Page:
What makes it possible for the human mind to orient itself in the bewildering multiplicity of external stimuli that affect our senses, to acquire what is called knowledge, and to develop the natural sciences is the cognition of an inevitable regularity and uniformity prevailing in the succession and concatenation of such events. The criterion that induces us to distinguish various classes of things is the behavior of these things. If a thing in only one regard behaves (reacts to a definite stimulus) in a way different from the behavior of other things to which it is equal in all other respects, it must be assigned to a different class.

We may look upon the molecules and the atoms the behavior of which is at the bottom of the probabilistic doctrines either as original elements or as derivatives of the original elements of reality. It does not matter which of these alternatives we choose. For in any case their behavior is the outcome of their very nature. (To say it more correctly: It is their behavior that constitutes what we call their nature) As we see it, there are different classes of these molecules and atoms. They are not uniform; what we call molecules and atoms are groups composed of various subgroups the members of each of which in some regards differ in their behavior from the members of the other subgroups. If the behavior of the members of the various subgroups were different from what it is or if the numerical distribution of subgroup membership were different, the joint effect produced by the behavior of all the members of the groups would be different too. This effect is determined by two factors: the specific behavior of the members of each subgroup and the size of subgroup membership.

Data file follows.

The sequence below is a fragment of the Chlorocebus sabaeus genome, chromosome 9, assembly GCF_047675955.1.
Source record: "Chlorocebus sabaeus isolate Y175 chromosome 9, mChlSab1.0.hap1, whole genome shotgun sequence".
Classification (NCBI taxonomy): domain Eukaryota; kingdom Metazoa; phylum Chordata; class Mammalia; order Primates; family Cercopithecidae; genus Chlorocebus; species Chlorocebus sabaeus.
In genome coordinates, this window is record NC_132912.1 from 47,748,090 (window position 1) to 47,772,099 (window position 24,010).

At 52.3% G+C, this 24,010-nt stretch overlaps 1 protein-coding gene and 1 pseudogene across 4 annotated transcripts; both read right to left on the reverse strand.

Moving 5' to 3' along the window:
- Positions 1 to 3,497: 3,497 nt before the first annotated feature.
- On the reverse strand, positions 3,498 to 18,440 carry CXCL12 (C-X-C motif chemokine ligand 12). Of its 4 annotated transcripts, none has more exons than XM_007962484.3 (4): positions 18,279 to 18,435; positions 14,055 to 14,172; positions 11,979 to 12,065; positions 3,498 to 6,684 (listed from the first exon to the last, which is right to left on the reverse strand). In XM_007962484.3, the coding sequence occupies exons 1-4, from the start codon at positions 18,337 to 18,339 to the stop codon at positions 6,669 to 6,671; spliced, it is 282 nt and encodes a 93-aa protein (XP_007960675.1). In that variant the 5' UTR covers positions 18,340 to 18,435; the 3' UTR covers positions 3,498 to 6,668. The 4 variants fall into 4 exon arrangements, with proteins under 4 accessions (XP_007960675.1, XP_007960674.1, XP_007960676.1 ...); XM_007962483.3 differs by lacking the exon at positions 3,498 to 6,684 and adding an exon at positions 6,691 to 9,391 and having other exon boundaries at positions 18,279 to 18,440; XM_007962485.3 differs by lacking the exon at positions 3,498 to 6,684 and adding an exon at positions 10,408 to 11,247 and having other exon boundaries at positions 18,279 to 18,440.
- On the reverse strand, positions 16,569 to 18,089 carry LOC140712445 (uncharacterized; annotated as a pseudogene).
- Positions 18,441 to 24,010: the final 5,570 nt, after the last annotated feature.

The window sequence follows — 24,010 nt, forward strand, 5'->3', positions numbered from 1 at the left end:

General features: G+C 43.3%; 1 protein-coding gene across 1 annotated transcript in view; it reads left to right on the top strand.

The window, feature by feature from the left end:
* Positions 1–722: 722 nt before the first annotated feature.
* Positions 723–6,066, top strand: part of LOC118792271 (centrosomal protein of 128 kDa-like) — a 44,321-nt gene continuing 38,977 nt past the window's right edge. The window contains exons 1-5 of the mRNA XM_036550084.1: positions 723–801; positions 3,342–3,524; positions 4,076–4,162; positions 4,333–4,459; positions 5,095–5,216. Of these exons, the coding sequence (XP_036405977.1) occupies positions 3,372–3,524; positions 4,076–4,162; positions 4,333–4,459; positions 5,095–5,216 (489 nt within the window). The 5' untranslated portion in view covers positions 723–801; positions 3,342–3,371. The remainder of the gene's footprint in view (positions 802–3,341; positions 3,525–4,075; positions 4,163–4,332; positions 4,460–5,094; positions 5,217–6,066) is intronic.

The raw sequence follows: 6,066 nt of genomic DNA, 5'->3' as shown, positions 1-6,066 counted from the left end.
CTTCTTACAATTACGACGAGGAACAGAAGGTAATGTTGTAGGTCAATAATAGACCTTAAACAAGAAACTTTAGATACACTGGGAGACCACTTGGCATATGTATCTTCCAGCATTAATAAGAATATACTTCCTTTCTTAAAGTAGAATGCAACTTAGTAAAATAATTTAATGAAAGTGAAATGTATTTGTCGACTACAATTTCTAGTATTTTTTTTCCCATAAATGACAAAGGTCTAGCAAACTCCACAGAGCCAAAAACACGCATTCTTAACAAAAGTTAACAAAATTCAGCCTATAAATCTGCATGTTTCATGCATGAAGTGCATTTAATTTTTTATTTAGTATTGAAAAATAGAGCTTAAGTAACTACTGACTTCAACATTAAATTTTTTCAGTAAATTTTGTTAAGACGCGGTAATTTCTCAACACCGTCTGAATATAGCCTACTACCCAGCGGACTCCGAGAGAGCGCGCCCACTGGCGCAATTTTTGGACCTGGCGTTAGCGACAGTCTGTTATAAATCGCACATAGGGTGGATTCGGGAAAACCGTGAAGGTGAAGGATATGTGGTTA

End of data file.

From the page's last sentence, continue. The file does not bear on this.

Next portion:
If the proponents of the probabilistic doctrine of induction had acknowledged the fact that there are various subgroups of microscopic entities, they would have realized that the joint effect of the operation of these entities results in what the macroscopic doctrine calls a law admitting of no exception. They would have had to confess that we do not know today why the subgroups differ from one another in some regards and how, out of the interaction of the members of the various subgroups, the definite joint effect emerges in the macroscopic sphere. Instead of this procedure they arbitrarily ascribe to the individual molecules and atoms the faculty of choosing among various alternatives of behavior. Their doctrine does not essentially differ from primitive animism. Just as the primitives ascribed to the "soul" of the river the power to choose between quietly flowing in its customary bed or inundating the adjacent fields, so they believe that these microscopic entities are free to determine some characteristics of their behavior, e.g., the speed and the path of their movements. In their philosophy it is implied that these microscopic entities are acting beings just like men.